When I was a professional gambler I knew many systems, strategies and tricks to which the non-gambler's naked eye was not accustomed. Here's one that's not only a lot of fun, but one to which I can attach a powerful truism. This can be used as a real gambling exercise, an allegory for one of life's truisms, or simply as a party game that will amuse onlookers at the end of the night.
The gameIn auctioning an arbitrary sum of money, you play a game in which you are host to two willing bidders. You show the two bidders a £20 note (you can play this with any amount of money), and get them to enter rounds of bidding on the money by handing you their bids on a piece of paper, with the winning bidder receiving the £20 at the end of the bidding, and both bidders having to pay you their final bid.
As soon as two people agree to enter the game, not only are you (the host master) almost guaranteed a profit, you'll find that it has the potential to spiral out of the bidders' comfort zones. Say John starts the game and bids £5 for the £20 prize and Pete bids £6. Both John and Pete are soon going to find out that there's not going to be a good time to pull out of the bidding. If John quits on the first round he's just lost £5 straight off, so he might as well bid £7. Similarly if Pete then drops out he loses £6 for nothing, so he might as well bid £8.
This bidding process carries on, because neither John nor Pete can pull out without giving up £15, £16, £17 etc for nothing. Once John has bid £18 and Pete £19, John can either bid £20 and break even, or he can lose £18 for nothing. Now Pete has to decide between bidding £21 and taking a £1 loss, or pulling out and paying £19 for nothing.
This process just carries on escalating until one of the two bidders runs out of money, or reaches the point at which they want to cut their losses to avoid escalating losses. By then, as host, you've guaranteed yourself a tidy profit. Really smart people are astute enough to work out in a few seconds that this is a futile auction in which to find oneself bidding. Others tend to either chicken out, withdraw dissonantly, or end up skint.
What we can learn from the gameThat was just a light-hearted look at a fun gambling game with a twist for the uninitiated. But I think this is a good instructive template for life in general. Don't enter into situations whereby you find yourself heavily invested into something that brings about a too narrow perspective or biased affiliation that impairs your judgement.
This is one reason why I've never had any strong affiliations with a political party, or any dogma-driven allegiance to top-down social management - I'm just too enamoured with individuation, because the healthy collectivism that is sought is only attainable if the minds that make up a collective conglomeration have individuated themselves. To borrow from Thoreau we must "breathe after our own fashion".
While nothing is certain, generally I think it's true to say the more ubiquitous, established and prominent the group, the harder it is to resist its gravitational pull away from your individualism. Of course, sometimes this is a good thing, particularly when the group's influence is positive, and your present internalism negative - but the key to rational discernment is to distil when it is good and bad.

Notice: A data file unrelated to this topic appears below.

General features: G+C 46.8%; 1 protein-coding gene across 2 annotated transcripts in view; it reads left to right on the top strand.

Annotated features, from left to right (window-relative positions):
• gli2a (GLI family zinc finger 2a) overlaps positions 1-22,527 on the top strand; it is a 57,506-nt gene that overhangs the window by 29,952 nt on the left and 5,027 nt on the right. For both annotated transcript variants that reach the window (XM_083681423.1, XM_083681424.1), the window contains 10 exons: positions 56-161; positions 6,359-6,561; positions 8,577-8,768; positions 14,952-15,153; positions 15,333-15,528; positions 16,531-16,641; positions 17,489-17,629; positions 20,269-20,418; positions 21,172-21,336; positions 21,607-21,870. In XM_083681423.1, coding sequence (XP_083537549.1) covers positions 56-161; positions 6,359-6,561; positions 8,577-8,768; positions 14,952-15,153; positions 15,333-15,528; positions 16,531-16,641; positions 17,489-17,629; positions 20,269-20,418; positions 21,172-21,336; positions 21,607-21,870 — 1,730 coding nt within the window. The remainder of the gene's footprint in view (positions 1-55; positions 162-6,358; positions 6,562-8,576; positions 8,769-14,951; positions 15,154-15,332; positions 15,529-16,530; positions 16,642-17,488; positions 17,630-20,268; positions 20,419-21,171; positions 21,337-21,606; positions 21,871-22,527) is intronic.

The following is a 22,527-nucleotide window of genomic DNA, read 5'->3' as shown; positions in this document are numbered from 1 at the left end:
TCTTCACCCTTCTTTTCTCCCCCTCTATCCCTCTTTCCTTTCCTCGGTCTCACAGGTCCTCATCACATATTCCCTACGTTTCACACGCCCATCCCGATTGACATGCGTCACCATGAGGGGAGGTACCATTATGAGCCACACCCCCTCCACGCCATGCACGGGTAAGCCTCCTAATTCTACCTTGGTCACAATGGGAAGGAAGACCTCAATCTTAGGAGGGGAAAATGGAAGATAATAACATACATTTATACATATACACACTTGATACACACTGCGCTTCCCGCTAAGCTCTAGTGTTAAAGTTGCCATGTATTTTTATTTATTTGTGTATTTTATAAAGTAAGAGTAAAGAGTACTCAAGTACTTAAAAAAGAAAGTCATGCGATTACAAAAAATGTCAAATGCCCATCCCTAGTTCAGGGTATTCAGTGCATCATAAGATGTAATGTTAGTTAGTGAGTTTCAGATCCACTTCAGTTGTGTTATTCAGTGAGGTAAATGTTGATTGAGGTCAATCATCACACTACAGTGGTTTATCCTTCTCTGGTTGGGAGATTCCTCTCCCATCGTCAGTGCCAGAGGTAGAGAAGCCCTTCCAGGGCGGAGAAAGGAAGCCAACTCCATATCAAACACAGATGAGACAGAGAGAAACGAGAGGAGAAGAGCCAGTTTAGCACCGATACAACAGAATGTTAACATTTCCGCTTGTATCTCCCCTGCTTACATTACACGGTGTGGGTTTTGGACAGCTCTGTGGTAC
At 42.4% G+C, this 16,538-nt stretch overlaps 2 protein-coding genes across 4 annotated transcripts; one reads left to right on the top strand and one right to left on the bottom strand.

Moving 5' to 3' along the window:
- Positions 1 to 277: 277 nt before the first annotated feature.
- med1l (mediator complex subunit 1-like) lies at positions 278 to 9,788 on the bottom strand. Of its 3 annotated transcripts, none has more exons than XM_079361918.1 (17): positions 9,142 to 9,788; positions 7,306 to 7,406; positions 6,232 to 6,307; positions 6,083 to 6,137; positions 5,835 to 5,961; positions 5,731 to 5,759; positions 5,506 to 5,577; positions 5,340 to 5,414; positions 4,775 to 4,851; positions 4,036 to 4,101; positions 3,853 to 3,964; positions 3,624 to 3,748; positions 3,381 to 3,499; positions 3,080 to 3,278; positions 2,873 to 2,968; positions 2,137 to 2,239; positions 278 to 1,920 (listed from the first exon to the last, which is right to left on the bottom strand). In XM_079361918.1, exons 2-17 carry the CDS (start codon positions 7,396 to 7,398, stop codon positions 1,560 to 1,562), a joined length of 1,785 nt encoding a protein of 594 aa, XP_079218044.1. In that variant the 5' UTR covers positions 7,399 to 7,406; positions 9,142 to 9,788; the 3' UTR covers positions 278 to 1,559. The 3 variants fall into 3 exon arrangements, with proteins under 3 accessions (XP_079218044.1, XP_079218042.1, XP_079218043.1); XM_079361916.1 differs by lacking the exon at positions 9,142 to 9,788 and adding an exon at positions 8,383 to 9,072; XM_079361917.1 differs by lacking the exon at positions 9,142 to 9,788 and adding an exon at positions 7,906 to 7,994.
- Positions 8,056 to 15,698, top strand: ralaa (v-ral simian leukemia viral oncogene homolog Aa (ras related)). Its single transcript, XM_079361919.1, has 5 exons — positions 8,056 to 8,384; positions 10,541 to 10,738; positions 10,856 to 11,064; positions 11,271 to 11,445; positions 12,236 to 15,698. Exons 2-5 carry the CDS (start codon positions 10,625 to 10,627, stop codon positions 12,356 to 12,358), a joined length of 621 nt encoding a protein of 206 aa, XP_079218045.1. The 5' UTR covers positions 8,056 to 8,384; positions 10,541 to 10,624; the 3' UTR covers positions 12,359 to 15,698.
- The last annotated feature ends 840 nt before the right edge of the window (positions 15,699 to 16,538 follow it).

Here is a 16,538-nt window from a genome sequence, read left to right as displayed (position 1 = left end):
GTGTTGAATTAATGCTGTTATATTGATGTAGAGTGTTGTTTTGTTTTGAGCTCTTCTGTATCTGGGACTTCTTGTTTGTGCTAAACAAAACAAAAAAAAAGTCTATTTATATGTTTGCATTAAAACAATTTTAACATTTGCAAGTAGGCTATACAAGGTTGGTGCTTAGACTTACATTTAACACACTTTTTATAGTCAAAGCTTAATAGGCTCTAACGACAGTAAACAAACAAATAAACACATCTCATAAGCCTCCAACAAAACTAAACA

I think a good rule of thumb for being true to your own convictions is this; don't do or champion anything in the name of a group that you wouldn't do or champion as an individual - for if you do so, you become a chameleon that fades into the colours of group think, and you compromise the autonomy of individuation.
Think of how much of your supposed individualism is moulded by others - you'll find it's much more than is often realised. The subtle ways in which others shape us are plentiful - as we trade off the person inside for the role others wish us to play. The danger is that the role involves putting on a mask - and with time the mask and our own faces can become indistinguishable.
The auction scenario above is a good analogy for large groups that have this kind of sway due to prior emotional, socio-political and financial vested interests. There comes a point - be it on a pre-election party campaign, a cult, a socio-economic affiliation, or things of that kind - where what's been invested in the thrall of the collective overpowers the true quality of investing in individual liberation of mind, intellectual openness, and a relatively unbiased enquiry.
Take a pre-election party campaign as a good example; once the party has invested so much time and financial resources into its campaign, it becomes incredibly hard to hold a balanced view. Or take the poster boys for new-wave atheism – Richard Dawkins, Christopher Hitchens (sadly now deceased), PZ Myers, Sam Harris, and Dan Dennett – with so much at stake (finance, reputation, career) it is much harder for them to consider their views with as much rigour as a comparably unbiased person. The same is true of creationists, left wing extremists, right wing extremists, scientologists, Jehovah’s Witnesses, and other cult-like groups – they have so much invested in their agendas that a truly open, balanced, and liberated view eludes them. Plus, as Voltaire reminds us above - "It is difficult to free fools from the chains they revere".
So, my general advice is this: before you even think of becoming immersed in the collective, make sure you become immersed in the liberation of your own individualism. Rescue yourself from seeking refuge in group think, or from being transfixed on the false security of cooperative agendas, and first master the essence of your own individuality. Only then will you really be a valuable part of a collective.